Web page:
Any culture that asks ‘have you eaten?’ as a form of greeting is bound to like food.
The real appeal of Singapore for food lovers isn’t just the noodles or the sate or that crab – it’s the feeling of being surrounded by 5.4 million like-minded people who are truly obsessed with eating.
You know that friend (or maybe it’s you), the one who thinks about dinner at breakfast, who will base an entire day around where they want to eat, and will argue to their last breath about the city’s best laksa? Now imagine an entire nation of people like that, and you’re some way to understanding just how much Singapore loves food.
A history of good food
This national obsession is hardly surprising given the three great eating cultures that combine to form the basis of Singaporean food: Malay, Indian and Chinese.
To understand Singapore’s food, you have to understand its history.
The similarity with Malaysia’s cuisine makes sense when you consider Singapore’s position, an island city-state that sits at the southern tip of the Malay Peninsula, with an indigenous Malay population.
Modern Singapore was only established in 1819 by the British, who used the colony as a trading port, and it was in this period that Singapore’s Indian and Chinese populations grew – brought by work, military service, indentured labour or trade.
Add to that the fact that Singapore was colonised by Japan during WWII, became part of Malaysia before gaining independence, and has long been at the intersection of many ancient sea routes, and you end up with a national cuisine that has borrowed from all over the world.
As simple as it sounds, the thing that makes a borrowed food Singaporean is the mere fact that it is made and eaten in multi-ethnic Singapore.
Singapore's favourite national dishes
Singapore’s line-up of favourite national dishes shows the diversity of influences on its cuisine.
Choosing a national dish is a bit like choosing a favourite child for Singaporeans, but Hainanese chicken rice certainly tops many lists. Brought to the country from Hainan, China, there are versions of the same dish found across South-east Asia, but none so widely loved as the Singaporean take.
Another dish to thank Hainan migrants for is kaya (coconut jam) toast with soft boiled eggs and a kopi (coffee), the undisputed national breakfast of Singapore and mainstay of Singapore’s kopitiam – traditional coffee shops that are basically smaller versions of hawker centres, often with a number of stalls selling food.
While most of the crabs eaten in Singapore’s famous chilli crab are actually imported from Sri Lanka, it’s that chilli sauce – sweet and hot, soured with tomatoes and flecked with ribbons of beaten egg in the southern Chinese tradition – that makes this dish a Singaporean creation.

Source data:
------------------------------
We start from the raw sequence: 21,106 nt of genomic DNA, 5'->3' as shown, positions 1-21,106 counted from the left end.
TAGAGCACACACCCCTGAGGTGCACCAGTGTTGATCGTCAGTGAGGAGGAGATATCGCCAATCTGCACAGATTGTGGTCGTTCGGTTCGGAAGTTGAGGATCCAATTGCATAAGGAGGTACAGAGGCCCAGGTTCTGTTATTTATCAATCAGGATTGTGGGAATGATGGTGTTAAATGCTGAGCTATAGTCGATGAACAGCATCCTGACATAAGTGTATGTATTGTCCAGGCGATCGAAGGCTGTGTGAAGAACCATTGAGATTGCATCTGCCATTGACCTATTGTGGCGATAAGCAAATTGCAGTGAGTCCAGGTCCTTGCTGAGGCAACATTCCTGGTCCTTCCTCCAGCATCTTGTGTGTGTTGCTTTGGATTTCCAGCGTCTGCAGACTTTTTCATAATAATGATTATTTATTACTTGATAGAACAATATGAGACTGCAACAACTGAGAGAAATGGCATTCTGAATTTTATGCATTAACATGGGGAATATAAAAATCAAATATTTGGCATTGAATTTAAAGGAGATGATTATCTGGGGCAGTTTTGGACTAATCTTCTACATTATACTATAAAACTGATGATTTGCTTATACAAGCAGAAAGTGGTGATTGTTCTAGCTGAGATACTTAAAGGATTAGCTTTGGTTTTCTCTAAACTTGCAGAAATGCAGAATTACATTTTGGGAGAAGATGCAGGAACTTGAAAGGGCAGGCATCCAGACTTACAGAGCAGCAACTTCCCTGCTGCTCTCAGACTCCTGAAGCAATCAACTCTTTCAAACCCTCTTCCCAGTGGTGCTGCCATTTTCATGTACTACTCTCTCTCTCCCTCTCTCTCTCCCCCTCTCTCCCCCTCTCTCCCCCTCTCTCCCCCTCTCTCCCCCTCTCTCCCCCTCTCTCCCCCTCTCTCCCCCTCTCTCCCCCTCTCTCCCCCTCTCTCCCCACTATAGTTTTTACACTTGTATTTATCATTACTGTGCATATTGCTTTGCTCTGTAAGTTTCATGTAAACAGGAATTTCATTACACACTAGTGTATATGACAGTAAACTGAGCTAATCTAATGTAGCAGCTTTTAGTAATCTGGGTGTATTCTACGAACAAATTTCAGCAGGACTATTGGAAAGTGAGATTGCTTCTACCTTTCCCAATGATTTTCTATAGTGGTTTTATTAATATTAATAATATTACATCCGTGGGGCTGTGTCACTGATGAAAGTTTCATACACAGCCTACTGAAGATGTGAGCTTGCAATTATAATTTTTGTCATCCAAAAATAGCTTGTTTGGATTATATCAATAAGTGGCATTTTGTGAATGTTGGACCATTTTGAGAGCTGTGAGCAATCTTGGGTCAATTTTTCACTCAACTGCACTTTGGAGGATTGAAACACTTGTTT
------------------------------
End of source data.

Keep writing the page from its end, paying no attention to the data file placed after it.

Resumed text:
Similarly, satay bee hoon is a uniquely Singaporean street food dish that was created by Teochew Chinese migrants, coating vermicelli noodles in a spicy satay sauce, and Hokkien mee, bak kut teh (meat bone soup), and fried carrot cake are other Singaporean favourites with Chinese ancestry.
Ask a Singaporean the best place to get any of these dishes, and they’ll probably point you to a hawker centre, places that are proudly at the heart of Singapore’s strong food culture.
The centres – hundreds of which can be found in Singapore – tend to have a central eating area, with a whole range of stalls under the one roof. This set-up dates back to after WWII, when roaming street-food sellers, or hawkers, were causing traffic jams and public health issues, and authorities pushed to move them into centralised buildings.
The result is a food wonderland, where prawns sizzle in woks, charcoal sparks fly, roti are tossed in the air, noodles are thrown into bowls and hundreds of people queue and eat and then eat some more.
Hawkers usually specialise in just one dish, and cook them to traditional methods that are often time and labour intensive, and sold very economically.
As rents rise and being a hawker becomes increasingly difficult, there is growing concern that these traditions won’t last, and so the best time to eat in Singapore may be right now.
Still, many young entrepreneurs are trying to preserve hawker foods by modernising business practices and making them profitable. And of course, this tax haven with an increasingly rich population and a large ex-pat community also has its fair share of world-class fine dining and international foods, if you’re into that.
The culinary landscape of this global city is ever changing, as it always has been.
Lead image by Jeremy Carver via Flickr.